Don’t Kvetch, Organize!

With so much going on in the world, how do you even start to make a difference?

This course examines how we can use community organizing to strengthen our communities and build a more just world. While society would often have us believe we need to go it alone — that we are solely responsible for creating change — community is one of the cornerstones of organizing to build power together and create real change in the world.

For seven weeks, course participants are guided by experienced trainers and instructors to delve deeper into social justice and community organizing fundamentals, relate these fundamentals to Jewish tradition and values, and get firsthand experience building relational organizing skills, growing their leadership capacity, and building power with other leaders in their cohort. No one has to do it alone.


Course  Takeaways:

  • A natural and powerful connection between your Jewish identity and acting for justice
  • Behind-the-scenes stories from both iconic and lesser-known organizing efforts
  • An understanding of a community organizing model and how it can be used in a practical way to address issues in your community effectively
  • An analysis of widening economic disparity and insight into working across lines of race, disability, class, and other intersecting identities
  • A community of peers from the course with a shared language and knowledge who you can continue to work with after the course to tackle issues you care about if you so choose
“One key message that I am taking away from this course is the idea that Judaism is a radical tradition. That themes of justice and equity are embedded throughout Jewish tradition. Woven into even the most mainstream of rituals (like Shabbat, for example). Before this class, I felt like I had a few explicit connection points between Judaism and my social justice values. Now I feel like the whole of Jewish tradition is a connection. I am excited to continue to wake up to the radical potential in everyday Judaism–drawing upon it as I continue my work.”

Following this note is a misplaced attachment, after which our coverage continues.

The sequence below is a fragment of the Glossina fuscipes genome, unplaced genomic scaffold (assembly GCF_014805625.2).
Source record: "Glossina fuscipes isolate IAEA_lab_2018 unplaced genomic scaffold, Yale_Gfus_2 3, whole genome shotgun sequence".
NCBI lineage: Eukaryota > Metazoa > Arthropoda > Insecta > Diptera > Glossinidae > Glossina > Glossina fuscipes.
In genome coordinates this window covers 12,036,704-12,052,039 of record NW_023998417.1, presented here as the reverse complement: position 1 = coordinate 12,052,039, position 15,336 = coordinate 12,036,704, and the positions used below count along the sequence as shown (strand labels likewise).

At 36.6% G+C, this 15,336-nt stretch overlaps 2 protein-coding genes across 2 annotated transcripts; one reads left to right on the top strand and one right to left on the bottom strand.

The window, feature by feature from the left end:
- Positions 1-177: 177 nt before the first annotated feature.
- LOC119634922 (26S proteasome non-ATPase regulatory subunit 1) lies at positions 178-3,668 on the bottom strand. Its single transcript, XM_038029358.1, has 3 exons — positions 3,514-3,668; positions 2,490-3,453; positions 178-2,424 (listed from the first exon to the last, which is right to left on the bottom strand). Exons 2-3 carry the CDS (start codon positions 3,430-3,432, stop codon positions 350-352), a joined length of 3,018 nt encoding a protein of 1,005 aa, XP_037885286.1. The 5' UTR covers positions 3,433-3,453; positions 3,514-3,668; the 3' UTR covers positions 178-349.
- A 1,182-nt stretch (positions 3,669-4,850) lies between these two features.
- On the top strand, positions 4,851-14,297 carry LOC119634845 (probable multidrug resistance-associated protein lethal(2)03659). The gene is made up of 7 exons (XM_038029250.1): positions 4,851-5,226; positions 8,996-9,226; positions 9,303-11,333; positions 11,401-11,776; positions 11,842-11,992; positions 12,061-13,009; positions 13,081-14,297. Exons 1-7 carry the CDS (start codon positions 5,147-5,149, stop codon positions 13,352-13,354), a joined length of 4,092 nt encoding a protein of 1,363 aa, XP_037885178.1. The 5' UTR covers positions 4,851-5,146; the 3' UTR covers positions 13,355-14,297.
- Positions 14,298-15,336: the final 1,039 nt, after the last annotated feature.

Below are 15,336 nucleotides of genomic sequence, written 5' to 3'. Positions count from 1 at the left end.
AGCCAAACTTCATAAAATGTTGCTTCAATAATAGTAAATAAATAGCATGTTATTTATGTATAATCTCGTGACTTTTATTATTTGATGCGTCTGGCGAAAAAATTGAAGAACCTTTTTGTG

“Is this for me?”

This course was designed for you if you…

  • Feel called to take action in your community on issues exacerbated by the pandemic, with an eye toward more significant systemic change
  • Have been involved in social justice work in the past, but feel like you’re not getting very far and wonder if there is a way to be more effective
  • Want to learn how you can have a meaningful impact on issues you care about (without it taking over your whole life)
  • Desire to explore how Judaism or your Jewish identity can be strengthened by your commitment to having a meaningful impact on the world

Course Components

This course combines live cohort meetings and written and pre-recorded materials. On average, the course has approximately 3 hours of coursework per week. You can review the syllabus here

  • Written materials are accessible to most screen readers
  • All pre-recorded materials are closed captioned
  • Real-time captioning for live cohort meetings is also available on request

Course Trainers

Teachers in the course include, among others:

  • Marshall Ganz: social movement legend, world-renowned thought leader, Harvard educator
  • Yavilah McCoy: CEO and Executive Director of Dimensions, a nonprofit led by women and Jewish People of Color that provides training and consulting in diversity, equity, and inclusion.
  • Rabbi Jonah Pesner: Director of the Religious Action Center of Reform Judaism
  • Ruth Messinger: former president of the American Jewish World Service, currently serving as their Global Ambassador
  • Dove Kent: former Executive Director of Jews for Racial & Economic Justice (JFREJ) in New York, now works as Senior Strategy Officer at Bend the Arc.
  • Robert Putnam: social scientist and best-selling author of Bowling Alone and, most recently, of Our Kids

“This has been an amazing fast-track introduction to the Social Justice organizing world. I notice the difference now when I read about any campaign…how to think about it, what I think is being done well or not so well, what I think might enhance it, instead of passively noting a campaign but not feeling attached/interested in any direct way.”

Read more testimonials from past DKO participants!

For other questions, please email